What to Expect?
The only reason Maleficent is probably the most anticipated and curiosity-inducing live action film since Tron: Legacy is the simple fact that being who they are, the studios at Disney have definitely made an absolutely bold move by allegedly flipping sides to the classic fairytale Sleeping Beauty and giving it a sly retelling from the infamous antagonist’s vantage point. People who’ve known of the now titular evil character would definitely have loved to take off the rose-tinted glasses to look at the other side of the story. To this writer, personally, while the original source material definitely made sense when he was little – if only for the kind of hope the story aggressively tried to portray throughout its length – there was always the question of the justification to the famed antagonist and her havoc-wreaking doings. From what little the promotional material had begun to show, however, it suddenly looked like there would be a glimmer of hope to find one. And with Angelina Jolie at the helm of the titular character, one would definitely be highly curious to see if one of the most functional of fairytale characters would by any chance get multiple layers – if and only to suit her towering presence in her films.
It’s nice to see the ever hopeful Disney continuing to take unabashed risks with their backings despite quite a few gargantuan live-action failures in the form of John Carter and, more recently, The Lone Ranger. Of course, for every John Carter, there’s always a Tron: Legacy that goes on to rebuild faith in the audience for the studio’s ever growing live-action segment. Oz The Great and Powerful‘s co-producers Roth Films would definitely agree, which is why they’re back with a bang to collaborate with Disney to pull a twisted one off on their own ever popular 1959 animated musical.
Now Maleficent boasts of three absolutely powerful trump cards:
- This film marks the directorial debut of visual effects artist and production designer Robert Stromberg, whose artistry threads through popular films such as Avatar (as production designer), The Hunger Games and more recently Oz The Great and Powerful. It is thus a no-brainer to expect a big-screen extravaganza as far as visual filmmaking is considered;
- Angelina Jolie returns and looks like she’s raring to go, what with the smart promotion of the film so far; and of course
- Linda Woolverton, popular for her screenplays to animated Disney classics such as The Lion King and Aladdin, makes her return post the polarizing response to her collaboration with Tim Burton on Alice in Wonderland.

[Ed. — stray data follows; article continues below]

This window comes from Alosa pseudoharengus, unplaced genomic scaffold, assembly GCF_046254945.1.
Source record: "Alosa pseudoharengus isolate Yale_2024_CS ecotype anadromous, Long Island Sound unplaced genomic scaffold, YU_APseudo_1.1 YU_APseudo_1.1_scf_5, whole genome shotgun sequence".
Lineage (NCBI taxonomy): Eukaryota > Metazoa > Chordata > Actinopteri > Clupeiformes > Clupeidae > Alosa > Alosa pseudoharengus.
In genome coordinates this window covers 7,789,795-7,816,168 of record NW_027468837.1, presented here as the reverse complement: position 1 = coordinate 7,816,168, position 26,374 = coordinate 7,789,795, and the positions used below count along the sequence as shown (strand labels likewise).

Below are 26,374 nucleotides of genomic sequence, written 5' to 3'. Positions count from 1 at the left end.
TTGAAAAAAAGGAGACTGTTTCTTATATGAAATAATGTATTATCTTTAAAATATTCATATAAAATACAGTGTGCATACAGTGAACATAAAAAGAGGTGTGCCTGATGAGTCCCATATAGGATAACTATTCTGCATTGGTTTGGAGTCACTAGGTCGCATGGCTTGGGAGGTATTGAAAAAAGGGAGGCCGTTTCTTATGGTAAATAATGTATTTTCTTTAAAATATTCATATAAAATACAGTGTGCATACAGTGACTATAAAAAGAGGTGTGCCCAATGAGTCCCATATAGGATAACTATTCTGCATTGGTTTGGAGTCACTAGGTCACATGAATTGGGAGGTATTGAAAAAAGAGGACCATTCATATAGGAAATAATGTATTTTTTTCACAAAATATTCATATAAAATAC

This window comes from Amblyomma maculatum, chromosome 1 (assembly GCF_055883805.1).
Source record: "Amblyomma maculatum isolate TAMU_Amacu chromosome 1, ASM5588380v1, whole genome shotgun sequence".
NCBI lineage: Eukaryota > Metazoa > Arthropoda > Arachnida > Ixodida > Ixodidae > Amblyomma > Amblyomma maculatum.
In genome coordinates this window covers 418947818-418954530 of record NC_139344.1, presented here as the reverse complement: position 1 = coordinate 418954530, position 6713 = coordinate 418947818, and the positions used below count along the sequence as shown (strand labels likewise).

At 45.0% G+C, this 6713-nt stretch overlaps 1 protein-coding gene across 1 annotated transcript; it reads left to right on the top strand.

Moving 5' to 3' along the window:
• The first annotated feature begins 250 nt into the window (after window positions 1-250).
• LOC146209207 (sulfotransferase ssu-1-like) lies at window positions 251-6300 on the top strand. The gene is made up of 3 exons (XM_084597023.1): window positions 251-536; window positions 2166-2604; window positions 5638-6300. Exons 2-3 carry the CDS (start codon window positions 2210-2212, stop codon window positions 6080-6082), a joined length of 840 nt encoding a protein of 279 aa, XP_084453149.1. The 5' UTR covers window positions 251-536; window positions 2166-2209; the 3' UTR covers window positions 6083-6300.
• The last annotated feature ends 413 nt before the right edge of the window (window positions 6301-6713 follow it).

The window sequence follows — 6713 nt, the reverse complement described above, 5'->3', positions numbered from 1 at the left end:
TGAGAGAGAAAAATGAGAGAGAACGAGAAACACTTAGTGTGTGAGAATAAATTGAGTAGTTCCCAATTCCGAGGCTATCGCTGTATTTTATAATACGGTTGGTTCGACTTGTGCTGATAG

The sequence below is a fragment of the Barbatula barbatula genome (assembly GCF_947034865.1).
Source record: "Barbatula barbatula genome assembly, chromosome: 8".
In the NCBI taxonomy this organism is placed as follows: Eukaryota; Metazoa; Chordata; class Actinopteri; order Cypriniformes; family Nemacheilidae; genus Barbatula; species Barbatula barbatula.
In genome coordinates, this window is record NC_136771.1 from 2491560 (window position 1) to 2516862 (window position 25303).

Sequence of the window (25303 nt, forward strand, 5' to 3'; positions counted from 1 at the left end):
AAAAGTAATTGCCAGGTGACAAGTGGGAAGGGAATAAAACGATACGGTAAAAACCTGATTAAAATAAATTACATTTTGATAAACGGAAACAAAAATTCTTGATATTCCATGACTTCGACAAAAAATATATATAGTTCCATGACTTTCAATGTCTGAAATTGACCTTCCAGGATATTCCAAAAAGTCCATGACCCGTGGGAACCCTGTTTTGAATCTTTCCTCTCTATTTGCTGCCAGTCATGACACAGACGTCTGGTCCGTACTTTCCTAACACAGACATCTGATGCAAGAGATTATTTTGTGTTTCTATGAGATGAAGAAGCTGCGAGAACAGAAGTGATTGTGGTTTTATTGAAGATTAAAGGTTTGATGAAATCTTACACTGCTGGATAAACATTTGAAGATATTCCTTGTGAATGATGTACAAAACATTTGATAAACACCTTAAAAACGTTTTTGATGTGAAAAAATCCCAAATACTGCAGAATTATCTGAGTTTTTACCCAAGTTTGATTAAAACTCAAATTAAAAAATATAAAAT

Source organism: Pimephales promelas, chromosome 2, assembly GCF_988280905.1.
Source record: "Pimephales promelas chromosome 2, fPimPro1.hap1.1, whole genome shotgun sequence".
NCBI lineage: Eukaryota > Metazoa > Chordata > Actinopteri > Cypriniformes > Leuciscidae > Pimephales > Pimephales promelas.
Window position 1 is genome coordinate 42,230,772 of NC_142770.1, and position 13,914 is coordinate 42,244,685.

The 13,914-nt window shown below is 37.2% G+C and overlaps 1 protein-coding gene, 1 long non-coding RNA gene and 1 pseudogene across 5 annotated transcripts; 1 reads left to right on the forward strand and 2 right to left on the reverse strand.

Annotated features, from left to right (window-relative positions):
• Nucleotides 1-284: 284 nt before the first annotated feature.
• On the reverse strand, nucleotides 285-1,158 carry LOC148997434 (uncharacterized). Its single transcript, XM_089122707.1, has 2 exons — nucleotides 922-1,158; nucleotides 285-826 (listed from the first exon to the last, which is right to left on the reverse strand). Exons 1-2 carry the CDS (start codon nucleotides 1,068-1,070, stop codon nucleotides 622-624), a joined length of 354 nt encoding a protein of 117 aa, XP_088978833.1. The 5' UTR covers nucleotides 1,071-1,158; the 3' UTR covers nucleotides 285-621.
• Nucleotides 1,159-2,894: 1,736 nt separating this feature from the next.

That doesn’t allow any of it’s potential risks to fade away. Woolverton’s Alice might not have been as welcomed as it should have for many a reason. To add to that, Jolie’s presence in a film could go both ways (let’s just remember to forget Life or Something Like It). What then is the outcome of this film?
What’s it About?
While that can’t be revealed just yet, what can be told, however, is that the outcome of love more often than not could lead to betrayal and heartbreak. Ask Maleficent (Isobelle Molloy; Eastenders), and she’d tell you it’s true. Living in the Moors, known for its beauty, magic and enchantment – as opposed to the neighboring, oppressed human kingdom – Maleficent is strong, fearless and eventually in love with trespassing thief Stefan (Michael Higgins). As they grow older, their bond gets stronger. Stefan’s obsession with his ambition eventually drives them apart – only for them to reunite when they’re older for a night that will change everyone’s lives.
The Good, the Bad, and the Ugly
For those of the readers who didn’t know, Burton – who was originally supposed to sail this ship to shore – stepped out, only to be replaced by Stromberg. The good news is that his direction is aggressively focused and marks for delicious visual splendor. Scenes such as the expansively executed and composited climactic sequence are splendidly done. The colorful atmosphere has subtle references to his previous works Avatar and Alice in Wonderland. The writing by Woolwerton has an interesting set of highs, which include the infamous curse, which is paid a solid tribute to. What the movie achieves for most part is to drive the message that there will always be two sides to a story, a lesson some escapist minds will find hard figuring out. Due to this, every character graph has a dynamic set of highs and lows. This in turns blurs the lines between the good and the evil inside of them, leaving behind a grey area the viewers can relate to.